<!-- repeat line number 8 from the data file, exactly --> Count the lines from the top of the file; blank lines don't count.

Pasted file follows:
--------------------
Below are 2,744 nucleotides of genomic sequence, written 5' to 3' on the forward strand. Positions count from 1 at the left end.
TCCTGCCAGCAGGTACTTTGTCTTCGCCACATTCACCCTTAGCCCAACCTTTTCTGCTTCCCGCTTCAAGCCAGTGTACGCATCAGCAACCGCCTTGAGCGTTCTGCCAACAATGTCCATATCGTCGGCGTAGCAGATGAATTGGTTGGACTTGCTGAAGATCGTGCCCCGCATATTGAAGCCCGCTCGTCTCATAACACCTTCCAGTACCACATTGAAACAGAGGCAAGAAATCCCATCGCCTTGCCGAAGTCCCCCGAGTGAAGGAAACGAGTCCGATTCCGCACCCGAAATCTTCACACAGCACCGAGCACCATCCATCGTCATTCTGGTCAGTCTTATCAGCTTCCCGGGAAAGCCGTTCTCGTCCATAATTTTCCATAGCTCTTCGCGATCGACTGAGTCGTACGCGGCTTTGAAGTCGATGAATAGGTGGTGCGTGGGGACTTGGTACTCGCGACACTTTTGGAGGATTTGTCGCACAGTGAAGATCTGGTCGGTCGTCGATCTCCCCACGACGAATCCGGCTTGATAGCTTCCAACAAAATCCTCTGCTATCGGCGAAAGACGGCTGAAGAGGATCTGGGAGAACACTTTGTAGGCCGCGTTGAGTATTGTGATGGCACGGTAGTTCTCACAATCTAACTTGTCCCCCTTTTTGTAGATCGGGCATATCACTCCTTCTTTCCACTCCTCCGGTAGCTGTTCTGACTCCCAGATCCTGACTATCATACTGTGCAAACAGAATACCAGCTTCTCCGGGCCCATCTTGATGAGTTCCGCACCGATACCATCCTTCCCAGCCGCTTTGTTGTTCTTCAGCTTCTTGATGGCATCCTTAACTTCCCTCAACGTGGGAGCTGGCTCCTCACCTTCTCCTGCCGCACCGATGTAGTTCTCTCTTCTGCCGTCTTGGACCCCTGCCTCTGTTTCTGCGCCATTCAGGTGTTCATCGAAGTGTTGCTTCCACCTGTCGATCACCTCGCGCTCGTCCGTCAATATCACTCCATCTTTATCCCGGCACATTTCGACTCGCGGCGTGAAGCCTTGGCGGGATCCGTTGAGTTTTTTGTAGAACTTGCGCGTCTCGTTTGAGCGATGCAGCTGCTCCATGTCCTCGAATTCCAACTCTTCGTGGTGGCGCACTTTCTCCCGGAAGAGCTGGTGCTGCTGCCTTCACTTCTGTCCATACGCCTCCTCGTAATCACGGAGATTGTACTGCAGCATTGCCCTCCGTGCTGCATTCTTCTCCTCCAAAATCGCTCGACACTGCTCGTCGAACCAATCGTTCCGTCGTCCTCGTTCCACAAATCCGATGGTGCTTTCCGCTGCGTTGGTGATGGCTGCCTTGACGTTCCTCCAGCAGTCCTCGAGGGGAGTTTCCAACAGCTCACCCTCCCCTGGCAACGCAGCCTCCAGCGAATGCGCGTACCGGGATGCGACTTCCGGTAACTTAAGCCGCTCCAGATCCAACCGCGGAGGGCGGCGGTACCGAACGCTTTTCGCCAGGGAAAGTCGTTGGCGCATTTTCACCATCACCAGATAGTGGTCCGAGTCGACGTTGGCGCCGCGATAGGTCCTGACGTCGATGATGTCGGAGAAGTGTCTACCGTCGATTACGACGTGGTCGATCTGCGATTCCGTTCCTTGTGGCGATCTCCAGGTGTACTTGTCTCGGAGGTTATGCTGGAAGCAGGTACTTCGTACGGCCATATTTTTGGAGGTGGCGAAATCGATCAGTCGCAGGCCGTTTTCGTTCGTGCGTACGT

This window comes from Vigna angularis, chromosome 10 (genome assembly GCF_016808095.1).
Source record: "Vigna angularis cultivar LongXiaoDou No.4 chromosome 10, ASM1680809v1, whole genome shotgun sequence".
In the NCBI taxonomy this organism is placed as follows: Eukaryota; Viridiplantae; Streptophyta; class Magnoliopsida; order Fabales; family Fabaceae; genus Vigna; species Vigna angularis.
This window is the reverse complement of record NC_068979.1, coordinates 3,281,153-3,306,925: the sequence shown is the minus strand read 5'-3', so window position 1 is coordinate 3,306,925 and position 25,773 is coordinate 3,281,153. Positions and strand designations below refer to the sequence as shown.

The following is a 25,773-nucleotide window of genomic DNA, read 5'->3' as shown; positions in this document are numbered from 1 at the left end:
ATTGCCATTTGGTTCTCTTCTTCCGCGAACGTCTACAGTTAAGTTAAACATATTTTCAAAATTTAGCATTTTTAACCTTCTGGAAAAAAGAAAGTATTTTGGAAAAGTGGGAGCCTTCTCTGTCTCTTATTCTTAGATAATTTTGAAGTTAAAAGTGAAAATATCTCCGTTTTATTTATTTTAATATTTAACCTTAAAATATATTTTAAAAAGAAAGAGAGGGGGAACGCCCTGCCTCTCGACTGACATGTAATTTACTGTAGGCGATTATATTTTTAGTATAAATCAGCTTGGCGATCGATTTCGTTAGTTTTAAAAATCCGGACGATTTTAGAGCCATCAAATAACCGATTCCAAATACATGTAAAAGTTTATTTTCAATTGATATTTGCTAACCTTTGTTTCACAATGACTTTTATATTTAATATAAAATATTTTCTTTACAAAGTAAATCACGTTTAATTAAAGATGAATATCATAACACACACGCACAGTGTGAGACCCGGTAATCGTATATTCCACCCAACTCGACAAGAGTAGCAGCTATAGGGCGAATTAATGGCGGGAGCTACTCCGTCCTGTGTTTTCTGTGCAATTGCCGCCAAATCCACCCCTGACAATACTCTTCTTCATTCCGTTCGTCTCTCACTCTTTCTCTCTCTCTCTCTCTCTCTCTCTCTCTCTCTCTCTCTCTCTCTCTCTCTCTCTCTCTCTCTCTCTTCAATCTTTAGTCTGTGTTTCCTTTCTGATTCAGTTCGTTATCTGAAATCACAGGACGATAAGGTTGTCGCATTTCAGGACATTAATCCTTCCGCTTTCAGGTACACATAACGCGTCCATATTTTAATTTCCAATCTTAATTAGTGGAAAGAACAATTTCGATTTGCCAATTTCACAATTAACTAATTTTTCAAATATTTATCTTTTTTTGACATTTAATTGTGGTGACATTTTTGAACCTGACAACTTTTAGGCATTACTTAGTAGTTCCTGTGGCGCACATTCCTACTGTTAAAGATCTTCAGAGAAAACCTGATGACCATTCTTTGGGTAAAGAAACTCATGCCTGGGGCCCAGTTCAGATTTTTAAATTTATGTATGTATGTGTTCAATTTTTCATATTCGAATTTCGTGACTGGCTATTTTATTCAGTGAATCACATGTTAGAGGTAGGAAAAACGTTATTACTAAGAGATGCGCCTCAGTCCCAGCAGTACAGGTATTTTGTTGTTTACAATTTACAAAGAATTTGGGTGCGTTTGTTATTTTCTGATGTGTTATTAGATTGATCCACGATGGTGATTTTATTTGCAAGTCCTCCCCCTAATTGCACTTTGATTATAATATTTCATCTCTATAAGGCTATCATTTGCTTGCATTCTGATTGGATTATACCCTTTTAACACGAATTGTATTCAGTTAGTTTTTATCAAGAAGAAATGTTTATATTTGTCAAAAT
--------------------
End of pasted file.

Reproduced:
ATTGCCATTTGGTTCTCTTCTTCCGCGAACGTCTACAGTTAAGTTAAACATATTTTCAAAATTTAGCATTTTTAACCTTCTGGAAAAAAGAAAGTATTTTGGAAAAGTGGGAGCCTTCTCTGTCTCTTATTCTTAGATAATTTTGAAGTTAAAAGTGAAAATATCTCCGTTTTATTTATTTTAATATTTAACCTTAAAATATATTTTAAAAAGAAAGAGAGGGGGAACGCCCTGCCTCTCGACTGACATGTAATTTACTGTAGGCGATTATATTTTTAGTATAAATCAGCTTGGCGATCGATTTCGTTAGTTTTAAAAATCCGGACGATTTTAGAGCCATCAAATAACCGATTCCAAATACATGTAAAAGTTTATTTTCAATTGATATTTGCTAACCTTTGTTTCACAATGACTTTTATATTTAATATAAAATATTTTCTTTACAAAGTAAATCACGTTTAATTAAAGATGAATATCATAACACACACGCACAGTGTGAGACCCGGTAATCGTATATTCCACCCAACTCGACAAGAGTAGCAGCTATAGGGCGAATTAATGGCGGGAGCTACTCCGTCCTGTGTTTTCTGTGCAATTGCCGCCAAATCCACCCCTGACAATACTCTTCTTCATTCCGTTCGTCTCTCACTCTTTCTCTCTCTCTCTCTCTCTCTCTCTCTCTCTCTCTCTCTCTCTCTCTCTCTCTCTCTCTCTCTCTCTTCAATCTTTAGTCTGTGTTTCCTTTCTGATTCAGTTCGTTATCTGAAATCACAGGACGATAAGGTTGTCGCATTTCAGGACATTAATCCTTCCGCTTTCAGGTACACATAACGCGTCCATATTTTAATTTCCAATCTTAATTAGTGGAAAGAACAATTTCGATTTGCCAATTTCACAATTAACTAATTTTTCAAATATTTATCTTTTTTTGACATTTAATTGTGGTGACATTTTTGAACCTGACAACTTTTAGGCATTACTTAGTAGTTCCTGTGGCGCACATTCCTACTGTTAAAGATCTTCAGAGAAAACCTGATGACCATTCTTTGGGTAAAGAAACTCATGCCTGGGGCCCAGTTCAGATTTTTAAATTTATGTATGTATGTGTTCAATTTTTCATATTCGAATTTCGTGACTGGCTATTTTATTCAGTGAATCACATGTTAGAGGTAGGAAAAACGTTATTACTAAGAGATGCGCCTCAGTCCCAGCAGTACAGGTATTTTGTTGTTTACAATTTACAAAGAATTTGGGTGCGTTTGTTATTTTCTGATGTGTTATTAGATTGATCCACGATGGTGATTTTATTTGCAAGTCCTCCCCCTAATTGCACTTTGATTATAATATTTCATCTCTATAAGGCTATCATTTGCTTGCATTCTGATTGGATTATACCCTTTTAACACGAATTGTATTCAGTTAGTTTTTATCAAGAAGAAATGTTTATATTTGTCAAAAT